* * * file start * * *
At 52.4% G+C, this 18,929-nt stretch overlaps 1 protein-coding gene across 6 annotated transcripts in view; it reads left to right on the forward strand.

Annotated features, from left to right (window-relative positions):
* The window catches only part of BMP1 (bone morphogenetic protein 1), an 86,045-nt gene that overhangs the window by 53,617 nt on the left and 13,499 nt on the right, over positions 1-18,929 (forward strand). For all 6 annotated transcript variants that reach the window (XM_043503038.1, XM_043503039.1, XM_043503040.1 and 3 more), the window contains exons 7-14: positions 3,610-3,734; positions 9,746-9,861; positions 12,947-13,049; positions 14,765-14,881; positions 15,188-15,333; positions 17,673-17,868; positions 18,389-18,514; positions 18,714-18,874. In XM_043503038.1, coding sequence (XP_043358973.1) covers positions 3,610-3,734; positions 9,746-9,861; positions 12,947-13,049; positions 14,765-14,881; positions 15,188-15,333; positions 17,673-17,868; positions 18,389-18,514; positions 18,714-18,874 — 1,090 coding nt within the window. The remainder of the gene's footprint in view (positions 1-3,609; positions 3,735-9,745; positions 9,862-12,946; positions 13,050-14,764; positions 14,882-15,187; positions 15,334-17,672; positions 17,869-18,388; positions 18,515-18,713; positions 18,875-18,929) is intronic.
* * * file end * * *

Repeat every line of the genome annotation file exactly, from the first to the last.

At 52.4% G+C, this 18,929-nt stretch overlaps 1 protein-coding gene across 6 annotated transcripts in view; it reads left to right on the forward strand.

Annotated features, from left to right (window-relative positions):
* The window catches only part of BMP1 (bone morphogenetic protein 1), an 86,045-nt gene that overhangs the window by 53,617 nt on the left and 13,499 nt on the right, over positions 1-18,929 (forward strand). For all 6 annotated transcript variants that reach the window (XM_043503038.1, XM_043503039.1, XM_043503040.1 and 3 more), the window contains exons 7-14: positions 3,610-3,734; positions 9,746-9,861; positions 12,947-13,049; positions 14,765-14,881; positions 15,188-15,333; positions 17,673-17,868; positions 18,389-18,514; positions 18,714-18,874. In XM_043503038.1, coding sequence (XP_043358973.1) covers positions 3,610-3,734; positions 9,746-9,861; positions 12,947-13,049; positions 14,765-14,881; positions 15,188-15,333; positions 17,673-17,868; positions 18,389-18,514; positions 18,714-18,874 — 1,090 coding nt within the window. The remainder of the gene's footprint in view (positions 1-3,609; positions 3,735-9,745; positions 9,862-12,946; positions 13,050-14,764; positions 14,882-15,187; positions 15,334-17,672; positions 17,869-18,388; positions 18,515-18,713; positions 18,875-18,929) is intronic.